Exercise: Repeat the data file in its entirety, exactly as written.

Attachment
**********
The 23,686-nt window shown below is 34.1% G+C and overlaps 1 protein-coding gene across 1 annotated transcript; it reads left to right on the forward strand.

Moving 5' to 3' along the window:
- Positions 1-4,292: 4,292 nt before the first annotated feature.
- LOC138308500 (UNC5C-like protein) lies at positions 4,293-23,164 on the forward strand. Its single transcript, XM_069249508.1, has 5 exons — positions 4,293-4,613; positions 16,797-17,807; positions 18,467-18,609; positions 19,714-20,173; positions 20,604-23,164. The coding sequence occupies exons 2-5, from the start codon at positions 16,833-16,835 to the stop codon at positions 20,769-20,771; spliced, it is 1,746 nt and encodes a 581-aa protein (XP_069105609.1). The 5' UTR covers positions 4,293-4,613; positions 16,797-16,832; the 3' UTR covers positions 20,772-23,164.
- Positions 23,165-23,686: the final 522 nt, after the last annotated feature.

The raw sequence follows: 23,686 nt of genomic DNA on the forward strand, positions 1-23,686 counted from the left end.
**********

The 23,686-nt window shown below is 34.1% G+C and overlaps 1 protein-coding gene across 1 annotated transcript; it reads left to right on the forward strand.

Moving 5' to 3' along the window:
- Positions 1-4,292: 4,292 nt before the first annotated feature.
- LOC138308500 (UNC5C-like protein) lies at positions 4,293-23,164 on the forward strand. Its single transcript, XM_069249508.1, has 5 exons — positions 4,293-4,613; positions 16,797-17,807; positions 18,467-18,609; positions 19,714-20,173; positions 20,604-23,164. The coding sequence occupies exons 2-5, from the start codon at positions 16,833-16,835 to the stop codon at positions 20,769-20,771; spliced, it is 1,746 nt and encodes a 581-aa protein (XP_069105609.1). The 5' UTR covers positions 4,293-4,613; positions 16,797-16,832; the 3' UTR covers positions 20,772-23,164.
- Positions 23,165-23,686: the final 522 nt, after the last annotated feature.

The raw sequence follows: 23,686 nt of genomic DNA on the forward strand, positions 1-23,686 counted from the left end.